As COVID-19 continues to spread globally, many international firms are facing current or impending disruptions to their supply chains. As part of mitigation efforts, firms should strengthen their risk management processes and ensure plans are in place for dealing with uncertainty in controllable and foreseeable factors. Here is a three-step process to start establishing a unified response to impending disruptions from COVID-19, which involves assessing demand risks, then supply risks, and finally balancing the two.
Before engaging in this process, it is important to note that for firms that have not established visibility into their supply chains, it is important to start that process and prioritize the discussion to quickly understand the severity of the situation, and to assess the possible impact on customers.
The immediate challenge is to understand the potential implications from the impact of the novel coronavirus (or other disruption). This requires having a transparent supply chain with visibility into the flow of goods and services. This transparency can start with mapping out the supply chains. A map of the supply chain will give managers a first-level visibility of their supply pipelines and help them identify supplies that may be coming from or routing through regions affected by the virus. Managers must then identify the events that may happen, such as supply shortages, quality variations, or delivery delays or stoppages. Then they should assess the associated likelihood of these events. This identification process creates a second-level visibility and an understanding of supply dynamics. Armed with this knowledge, management can take steps to mitigate these supply risks before they become pressing issues. These mitigation plans offer third-level visibility.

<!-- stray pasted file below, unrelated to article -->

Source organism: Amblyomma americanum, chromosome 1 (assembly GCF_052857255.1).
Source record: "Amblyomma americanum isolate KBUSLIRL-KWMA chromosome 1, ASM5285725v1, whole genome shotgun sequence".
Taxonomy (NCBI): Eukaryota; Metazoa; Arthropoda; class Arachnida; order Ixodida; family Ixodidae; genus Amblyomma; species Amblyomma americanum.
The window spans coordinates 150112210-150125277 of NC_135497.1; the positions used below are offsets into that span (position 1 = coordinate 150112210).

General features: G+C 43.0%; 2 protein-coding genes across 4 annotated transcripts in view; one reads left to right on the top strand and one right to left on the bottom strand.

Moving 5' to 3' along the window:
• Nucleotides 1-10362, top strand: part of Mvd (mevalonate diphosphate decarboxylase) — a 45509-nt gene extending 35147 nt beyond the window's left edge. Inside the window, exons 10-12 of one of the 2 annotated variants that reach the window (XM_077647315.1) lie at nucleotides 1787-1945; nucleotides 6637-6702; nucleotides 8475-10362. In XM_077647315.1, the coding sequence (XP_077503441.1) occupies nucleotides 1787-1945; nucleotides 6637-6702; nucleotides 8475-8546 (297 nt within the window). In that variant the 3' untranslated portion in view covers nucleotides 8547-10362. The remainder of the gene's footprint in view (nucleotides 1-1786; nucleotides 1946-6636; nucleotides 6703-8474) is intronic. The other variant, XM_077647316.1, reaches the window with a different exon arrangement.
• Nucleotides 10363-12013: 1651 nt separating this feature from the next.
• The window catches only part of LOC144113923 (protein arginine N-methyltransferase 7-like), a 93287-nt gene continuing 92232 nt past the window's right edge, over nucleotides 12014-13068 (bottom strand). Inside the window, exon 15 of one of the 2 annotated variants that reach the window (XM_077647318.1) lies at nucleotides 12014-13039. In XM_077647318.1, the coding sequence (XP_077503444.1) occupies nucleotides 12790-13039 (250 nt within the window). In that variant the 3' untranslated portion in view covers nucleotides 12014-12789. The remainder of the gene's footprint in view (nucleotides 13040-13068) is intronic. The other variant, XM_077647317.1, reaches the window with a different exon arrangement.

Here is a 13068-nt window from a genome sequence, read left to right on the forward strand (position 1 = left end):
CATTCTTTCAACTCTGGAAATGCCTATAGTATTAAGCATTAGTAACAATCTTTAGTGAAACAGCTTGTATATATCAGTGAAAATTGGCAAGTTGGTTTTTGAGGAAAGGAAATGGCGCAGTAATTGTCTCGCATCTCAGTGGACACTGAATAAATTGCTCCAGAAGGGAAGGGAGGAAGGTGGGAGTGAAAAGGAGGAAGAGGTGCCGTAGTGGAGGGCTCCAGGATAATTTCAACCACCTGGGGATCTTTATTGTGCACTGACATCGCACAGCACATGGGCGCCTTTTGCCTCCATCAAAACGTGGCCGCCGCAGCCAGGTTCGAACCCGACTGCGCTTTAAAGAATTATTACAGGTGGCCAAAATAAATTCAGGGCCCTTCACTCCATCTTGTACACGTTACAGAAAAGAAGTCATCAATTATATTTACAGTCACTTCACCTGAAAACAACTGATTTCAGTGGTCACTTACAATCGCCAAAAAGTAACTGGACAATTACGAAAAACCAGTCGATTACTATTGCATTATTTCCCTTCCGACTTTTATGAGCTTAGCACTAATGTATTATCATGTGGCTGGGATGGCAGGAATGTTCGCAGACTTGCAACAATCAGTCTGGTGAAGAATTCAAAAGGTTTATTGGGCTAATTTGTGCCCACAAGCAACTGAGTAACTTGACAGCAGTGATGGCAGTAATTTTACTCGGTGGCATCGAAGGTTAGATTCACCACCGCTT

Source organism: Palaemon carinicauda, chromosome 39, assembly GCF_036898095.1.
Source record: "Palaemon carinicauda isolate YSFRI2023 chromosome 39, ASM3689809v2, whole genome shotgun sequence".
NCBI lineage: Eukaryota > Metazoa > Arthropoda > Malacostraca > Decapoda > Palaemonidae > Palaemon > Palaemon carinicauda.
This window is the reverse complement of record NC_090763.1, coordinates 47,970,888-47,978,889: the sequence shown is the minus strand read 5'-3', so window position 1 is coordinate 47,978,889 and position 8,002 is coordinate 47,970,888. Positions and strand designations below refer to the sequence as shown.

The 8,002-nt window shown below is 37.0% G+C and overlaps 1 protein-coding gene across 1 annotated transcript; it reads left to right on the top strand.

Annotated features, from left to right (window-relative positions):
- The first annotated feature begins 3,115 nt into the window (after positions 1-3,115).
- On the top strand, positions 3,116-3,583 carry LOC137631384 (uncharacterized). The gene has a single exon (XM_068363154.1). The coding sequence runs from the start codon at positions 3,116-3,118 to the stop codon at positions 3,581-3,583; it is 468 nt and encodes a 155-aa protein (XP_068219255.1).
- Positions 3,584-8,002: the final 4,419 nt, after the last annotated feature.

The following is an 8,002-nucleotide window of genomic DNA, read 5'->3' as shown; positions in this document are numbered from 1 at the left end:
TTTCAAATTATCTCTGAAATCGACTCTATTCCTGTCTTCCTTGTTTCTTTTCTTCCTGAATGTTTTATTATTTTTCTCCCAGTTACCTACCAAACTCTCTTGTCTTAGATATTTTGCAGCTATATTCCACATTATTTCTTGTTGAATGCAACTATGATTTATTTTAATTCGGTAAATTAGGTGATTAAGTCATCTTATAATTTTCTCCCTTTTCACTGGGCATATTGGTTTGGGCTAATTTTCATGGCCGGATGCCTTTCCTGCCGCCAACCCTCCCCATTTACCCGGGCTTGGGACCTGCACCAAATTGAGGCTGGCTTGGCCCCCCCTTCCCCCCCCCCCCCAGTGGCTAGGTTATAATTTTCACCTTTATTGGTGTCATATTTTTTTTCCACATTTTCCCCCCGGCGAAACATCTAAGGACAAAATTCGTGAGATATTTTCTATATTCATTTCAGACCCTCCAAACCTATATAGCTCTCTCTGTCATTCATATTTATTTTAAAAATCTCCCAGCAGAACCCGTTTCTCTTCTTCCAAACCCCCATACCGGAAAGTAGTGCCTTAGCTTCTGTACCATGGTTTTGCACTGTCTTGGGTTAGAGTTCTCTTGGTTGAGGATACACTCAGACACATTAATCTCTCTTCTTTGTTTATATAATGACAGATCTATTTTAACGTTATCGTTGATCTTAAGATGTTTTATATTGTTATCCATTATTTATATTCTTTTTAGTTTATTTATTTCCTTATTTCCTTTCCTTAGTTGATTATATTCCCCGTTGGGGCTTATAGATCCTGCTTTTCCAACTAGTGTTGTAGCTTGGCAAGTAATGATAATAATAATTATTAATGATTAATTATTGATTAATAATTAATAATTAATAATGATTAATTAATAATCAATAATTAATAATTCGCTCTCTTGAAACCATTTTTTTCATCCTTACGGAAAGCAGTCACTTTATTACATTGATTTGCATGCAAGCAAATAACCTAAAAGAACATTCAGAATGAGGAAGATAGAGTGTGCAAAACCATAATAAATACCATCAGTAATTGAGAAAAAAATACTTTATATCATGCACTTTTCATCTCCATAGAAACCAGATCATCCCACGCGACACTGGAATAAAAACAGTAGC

Once a company has gained visibility into its supply chain, how can it begin to establish risk mitigation plans? Let’s consider a hypothetical example. Suppose a Dearborn, Michigan-based automotive dashboard manufacturer buys components produced in Wuhan, China, and Bangkok, Thailand, for different product lines. Wuhan is recovering from the COVID-19 lockdown, while Thailand has avoided the brunt of infections but still may be vulnerable to future outbreaks. How should this particular manufacturer prepare to mitigate the potential supply disruption?
First, on the demand side, the dashboard manufacturer should work with its buying team and legal team to assess its exposure to financial penalties embedded in all of its contracts should it be unable to meet its obligations to its buyers. The answer to this question provides data and guidance to the management team on how to prioritize these contracts and on how much resources to dedicate to mitigate these risks.
Next, on the supply side, the manufacturer must develop the secondary visibility of its supply chain, which entails an understanding of the nature and the dynamics of the supply-side risk. Armed with this knowledge, the manufacturer can now balance the demand-side financial penalties with the supply-side disruption risk and decide on the appropriate method to mitigate the risk.